CHRISTIANS in Iraq face a sombre and fearful Christmas, as the prospects for 2011 look, at best, uncertain.
“There’s been great fear, and there’s been a lot of anxiety,” Canon Andrew White, Chaplain of St George’s, Baghdad, told the BBC at the weekend. “We lost many of our families who have disappeared or been killed.” Some 500 of the formerly 4000-strong congregation were no longer present, he said.
The string of attacks on Christian targets this year, culminating in the siege in October of a cathedral in Baghdad in which more than 50 people were killed (News, 5 November), prompted the Iraqi government to erect concrete walls around churches and increase security in other ways. Despite the introduction of these new precautions, most churches in Iraq have decided not to risk the lives of members of the congregation, and have cancelled Christmas services and celebrations.
St George’s is one of the exceptions. Canon White said it was important for the Christmas-worship programme to continue, despite the current mood of fear: “Now it’s Christmas, and we are going to have a wonderful time. The only thing we can concentrate on is the fact that Christmas is good news and a time of hope. When you have lost everything, Jesus is all we have left.”
Canon White said he had always encouraged Christians to stay in Iraq because “we need people here to maintain Christianity. But it’s very difficult to do this now, when people have been killed.”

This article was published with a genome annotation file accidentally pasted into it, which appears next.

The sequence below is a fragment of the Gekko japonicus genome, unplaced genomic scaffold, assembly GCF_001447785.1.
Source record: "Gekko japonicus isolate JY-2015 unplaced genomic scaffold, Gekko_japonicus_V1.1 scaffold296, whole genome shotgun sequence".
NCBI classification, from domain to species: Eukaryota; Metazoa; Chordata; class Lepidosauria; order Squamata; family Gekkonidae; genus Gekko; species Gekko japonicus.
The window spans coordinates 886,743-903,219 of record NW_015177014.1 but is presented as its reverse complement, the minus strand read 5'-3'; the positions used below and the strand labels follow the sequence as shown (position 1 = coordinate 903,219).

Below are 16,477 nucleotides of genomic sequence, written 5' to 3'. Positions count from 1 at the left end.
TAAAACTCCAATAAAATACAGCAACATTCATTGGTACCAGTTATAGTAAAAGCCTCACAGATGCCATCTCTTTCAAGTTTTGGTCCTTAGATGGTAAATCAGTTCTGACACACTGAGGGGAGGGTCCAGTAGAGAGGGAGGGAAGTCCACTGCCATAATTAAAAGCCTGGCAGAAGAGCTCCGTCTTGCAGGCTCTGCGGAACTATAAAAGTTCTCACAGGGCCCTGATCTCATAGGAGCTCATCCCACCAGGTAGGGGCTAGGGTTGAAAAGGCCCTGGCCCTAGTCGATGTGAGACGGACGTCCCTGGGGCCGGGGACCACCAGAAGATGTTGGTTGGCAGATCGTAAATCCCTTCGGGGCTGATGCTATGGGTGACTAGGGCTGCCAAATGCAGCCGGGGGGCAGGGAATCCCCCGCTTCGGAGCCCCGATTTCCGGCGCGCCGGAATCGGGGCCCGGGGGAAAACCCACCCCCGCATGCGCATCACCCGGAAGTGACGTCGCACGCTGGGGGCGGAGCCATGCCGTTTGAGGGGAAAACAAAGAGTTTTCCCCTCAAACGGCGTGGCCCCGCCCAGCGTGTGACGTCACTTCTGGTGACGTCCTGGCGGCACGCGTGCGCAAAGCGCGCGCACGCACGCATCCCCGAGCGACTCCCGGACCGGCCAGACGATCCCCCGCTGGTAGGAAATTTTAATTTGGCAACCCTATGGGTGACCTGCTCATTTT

Many thousands of Iraqi Christians, from Baghdad and Mosul in particular, will be spending Christmas as internally displaced people in the semi-autonomous Kurdish zone in northern Iraq, or as refugees in neighbouring Arab countries. The UN Refugee Agency says that a further 1000 families have sought shelter in Kurdish areas in the wake of the church attack in Baghdad.
The UN speaks of “a significant increase” in the number of Christians fleeing their homes. Some have been able to take only a few belongings with them.
The same UN body criticised some European governments for forcibly repatriating Iraqis seeking refuge in their countries. In one recent incident, Sweden forced a group of 21 Iraqis, including five Christians, to return to Baghdad.
The European Parliament, in a statement last week, said the European community as a whole was “very concerned” about the plight of Iraqi Christians, and “had adopted a number of resolutions” to try to draw international attention to their plight.
The United States Commission on International Religious Freedom, a bipartisan group, has called on the Obama administration to use its forum as “an opportunity to address the grave situation facing Iraq’s Christians and other imperilled religious minorities”. A number of Christian and human-rights groups in the US are also urging the administration to ease the restrictions on asylum-seekers who are fleeing religious persecution.
In Iraq, some Christian politicians have been meeting in the Kurdish zone with a view to petitioning the Baghdad government to approve a self-governing region where Christian communities could live in safety. But, with the country already in danger of fragmentation, the authorities are hardly likely to sanction a move that would only accelerate that process.
Christians are part of the fabric of Iraq, and have been so for centuries. Canon White said that some prominent Sunni Muslims would be present at Christmas celebrations this year to underline their determination that Christians should remain. If they left, it would be like “cutting the roots of Iraq”.
But with more than half of the Christians in Iraq already having fled the country, a miracle is needed this Christmas to make the country secure again, and to guarantee the survival of those roots.